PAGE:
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TNT


"Transistor" (Spitfire)

Reviewed by Christopher J. Kelter

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TNT's "Transistor" is not unlike their previous work - decent Euro-pop metal that finds a healthy balance between heavy riffs and sweet melodies. Most tunes clock in at four minutes or less which makes the album seem more like a pop album than a metal album due to the structure of the songs. However, the musical panache TNT exhibits is vastly superior to many bands in the pop-metal genre (this goes back all the way to the '80s) and this alone separates the disc from other pop-metal acts. Although the lyrics are stuck in the '80s there is an obvious wisdom and maturity to the choice of words.

The first song "Just Like God" has a vocal that is heavily processed during the verses which makes it seem like an odd choice for the band to start off their disc; however, the chorus is more pop-oriented and exactly what you'd expect from TNT. Luckily for TNT fans the next track, "Wide Awake," is a more redeeming performance; the track is a seamless blend of hard rock rhythms and pop sensibility - in other words, it's vintage TNT. "No Such Thing" lacks the melodic impact of "Wide Awake," but "Crashing Down" finds a decent balance between pop melodies and hard rock in an anthem format. "Fantasia Espanola" is a fairly laid-back ballad; the arrangement and development of the vocal melody are better than average.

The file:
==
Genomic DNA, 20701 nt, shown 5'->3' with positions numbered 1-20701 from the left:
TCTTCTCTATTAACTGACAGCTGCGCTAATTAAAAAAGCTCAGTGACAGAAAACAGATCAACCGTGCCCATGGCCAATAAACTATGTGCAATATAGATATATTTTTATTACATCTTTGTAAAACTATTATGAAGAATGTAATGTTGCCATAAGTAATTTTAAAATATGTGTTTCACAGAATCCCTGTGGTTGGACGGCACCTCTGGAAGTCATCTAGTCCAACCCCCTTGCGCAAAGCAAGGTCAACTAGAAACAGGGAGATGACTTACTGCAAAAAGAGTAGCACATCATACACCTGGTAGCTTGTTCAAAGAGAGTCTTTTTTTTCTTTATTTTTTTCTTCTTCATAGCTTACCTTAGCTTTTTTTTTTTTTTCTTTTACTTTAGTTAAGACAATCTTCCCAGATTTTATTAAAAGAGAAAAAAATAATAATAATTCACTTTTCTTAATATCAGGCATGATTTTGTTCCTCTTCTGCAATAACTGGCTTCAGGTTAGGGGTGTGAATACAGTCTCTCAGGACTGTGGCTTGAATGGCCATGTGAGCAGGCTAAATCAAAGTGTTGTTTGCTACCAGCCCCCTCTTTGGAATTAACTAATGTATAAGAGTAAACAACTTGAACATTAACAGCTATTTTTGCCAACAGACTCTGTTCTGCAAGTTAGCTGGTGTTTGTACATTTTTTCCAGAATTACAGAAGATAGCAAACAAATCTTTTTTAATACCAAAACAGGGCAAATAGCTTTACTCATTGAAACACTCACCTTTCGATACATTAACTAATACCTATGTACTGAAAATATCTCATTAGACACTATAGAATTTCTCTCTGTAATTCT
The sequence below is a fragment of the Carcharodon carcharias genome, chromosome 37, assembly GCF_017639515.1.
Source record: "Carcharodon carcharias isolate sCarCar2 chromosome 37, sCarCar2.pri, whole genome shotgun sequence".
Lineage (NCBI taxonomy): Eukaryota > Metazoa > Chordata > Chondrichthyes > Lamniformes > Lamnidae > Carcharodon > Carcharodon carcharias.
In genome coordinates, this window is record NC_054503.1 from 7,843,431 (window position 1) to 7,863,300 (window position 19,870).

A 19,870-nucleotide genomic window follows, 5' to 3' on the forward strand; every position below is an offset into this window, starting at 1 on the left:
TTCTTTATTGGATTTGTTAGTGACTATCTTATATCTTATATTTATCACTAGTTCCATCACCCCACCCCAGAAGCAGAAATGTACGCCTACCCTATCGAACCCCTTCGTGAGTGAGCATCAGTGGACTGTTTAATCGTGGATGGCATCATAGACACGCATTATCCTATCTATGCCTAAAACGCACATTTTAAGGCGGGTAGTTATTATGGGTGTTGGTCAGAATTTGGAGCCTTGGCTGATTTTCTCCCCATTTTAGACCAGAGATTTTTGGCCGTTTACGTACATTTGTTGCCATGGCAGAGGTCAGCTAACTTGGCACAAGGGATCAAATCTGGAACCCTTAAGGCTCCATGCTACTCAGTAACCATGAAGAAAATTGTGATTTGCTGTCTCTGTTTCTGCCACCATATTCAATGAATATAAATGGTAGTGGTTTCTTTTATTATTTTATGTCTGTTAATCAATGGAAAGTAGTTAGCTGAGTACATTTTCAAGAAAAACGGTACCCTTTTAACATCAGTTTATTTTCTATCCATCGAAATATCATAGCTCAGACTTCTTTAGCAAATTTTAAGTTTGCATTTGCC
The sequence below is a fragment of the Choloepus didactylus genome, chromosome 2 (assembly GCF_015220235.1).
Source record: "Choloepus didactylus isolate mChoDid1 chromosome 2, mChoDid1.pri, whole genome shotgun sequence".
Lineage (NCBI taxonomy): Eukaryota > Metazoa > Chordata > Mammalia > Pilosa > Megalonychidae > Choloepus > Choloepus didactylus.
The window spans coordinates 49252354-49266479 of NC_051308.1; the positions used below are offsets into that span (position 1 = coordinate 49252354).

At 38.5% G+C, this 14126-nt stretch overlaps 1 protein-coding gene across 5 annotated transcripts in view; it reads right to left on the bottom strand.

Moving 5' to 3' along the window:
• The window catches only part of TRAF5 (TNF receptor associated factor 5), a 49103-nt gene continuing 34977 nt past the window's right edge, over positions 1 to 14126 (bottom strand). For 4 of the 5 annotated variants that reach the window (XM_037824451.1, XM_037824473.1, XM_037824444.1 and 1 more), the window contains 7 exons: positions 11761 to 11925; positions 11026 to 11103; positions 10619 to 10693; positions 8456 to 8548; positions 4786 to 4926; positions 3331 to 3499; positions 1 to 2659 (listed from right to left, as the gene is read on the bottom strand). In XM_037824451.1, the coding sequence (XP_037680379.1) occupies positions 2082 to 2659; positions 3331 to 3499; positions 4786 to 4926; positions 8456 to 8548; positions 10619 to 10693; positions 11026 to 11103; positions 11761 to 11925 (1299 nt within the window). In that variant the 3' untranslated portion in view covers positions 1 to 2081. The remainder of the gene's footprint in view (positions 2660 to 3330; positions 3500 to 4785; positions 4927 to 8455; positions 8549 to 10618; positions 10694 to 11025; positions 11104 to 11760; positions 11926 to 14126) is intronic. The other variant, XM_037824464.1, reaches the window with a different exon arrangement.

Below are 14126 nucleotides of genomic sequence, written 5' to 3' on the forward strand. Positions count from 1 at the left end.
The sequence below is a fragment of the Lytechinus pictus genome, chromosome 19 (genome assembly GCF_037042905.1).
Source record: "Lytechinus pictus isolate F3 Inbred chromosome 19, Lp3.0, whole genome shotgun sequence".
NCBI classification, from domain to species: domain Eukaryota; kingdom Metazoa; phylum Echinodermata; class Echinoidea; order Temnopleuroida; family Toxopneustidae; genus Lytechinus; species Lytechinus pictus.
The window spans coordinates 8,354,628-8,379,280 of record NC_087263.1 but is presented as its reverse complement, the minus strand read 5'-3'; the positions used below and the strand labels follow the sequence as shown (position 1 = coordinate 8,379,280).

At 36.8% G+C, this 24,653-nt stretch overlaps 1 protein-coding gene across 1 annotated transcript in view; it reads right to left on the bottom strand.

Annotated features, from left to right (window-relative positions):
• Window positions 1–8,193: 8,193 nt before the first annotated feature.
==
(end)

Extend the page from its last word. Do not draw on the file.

The second half of the disc gets interesting with "Because I Love You" and "Mousetrap" which could easily fit on the band's 1988 sophomore classic "Intuition." Both of the aforementioned songs really showcase Ronni Le Tekro's guitar chops and inventive structures within the fairly restrictive pop-metal category where too much progressive riffing is detrimental to a band's popular success. Actually, "Because I Love You" sounds a lot like Triumph.

"The Whole You're Inn" also has an '80s Eddie Van Halen-styled riff and features the fantastic lead guitar work that Le Tekro is known for. "No Guarantees" is a mercurial blast that should please most heavy metal fans. "Into Pieces" has a bit of funky bass that lies underneath well-executed TNT-styled vocal melodies for a nice modern update to the TNT sound. It also features a different phrasing style for Harnell's lyrical delivery. "Under My Pillow" is an acoustic number that recalls the band's previous efforts on "Firefly."

The reunited TNT probably won't make many waves in the music community, but with the resurgence of pop-metal a la Def Leppard the band couldn't have timed this release any better. It is not hard to fathom that TNT might find success in America once again.

TNT is Tony Harnell on vocals, Ronni Le Tekro on guitars, and Morty Black on bass. Joining TNT for this studio recording is Frode Lamoy on drums with Dag Stokke on keyboards. All the songs were written by Harnell and Le Tekro.

"Transistor" was produced by Ken Ingwersen and Dag Stokke engineered the disc.

For more information on TNT check out http://web.idg.no/media/tnt on the Web.


Rating Guide:

retinysaw.gif (295 bytes)retinysaw.gif (295 bytes)retinysaw.gif (295 bytes)retinysaw.gif (295 bytes) A classic. This record will kick your ass.

retinysaw.gif (295 bytes)retinysaw.gif (295 bytes)retinysaw.gif (295 bytes) Killer. Not a classic but it will rock your world.

retinysaw.gif (295 bytes)retinysaw.gif (295 bytes) So-so. You've heard better.

retinysaw.gif (295 bytes) Pretty bad. Might make a nice coaster.

restinks.jpg (954 bytes) Self explanatory. Just the sight of the cover makes you wanna hurl.


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Copyright 1999 by R. Scott Bolton. All rights reserved.
Revised: 10 Sep 2002 01:16:27 -0500.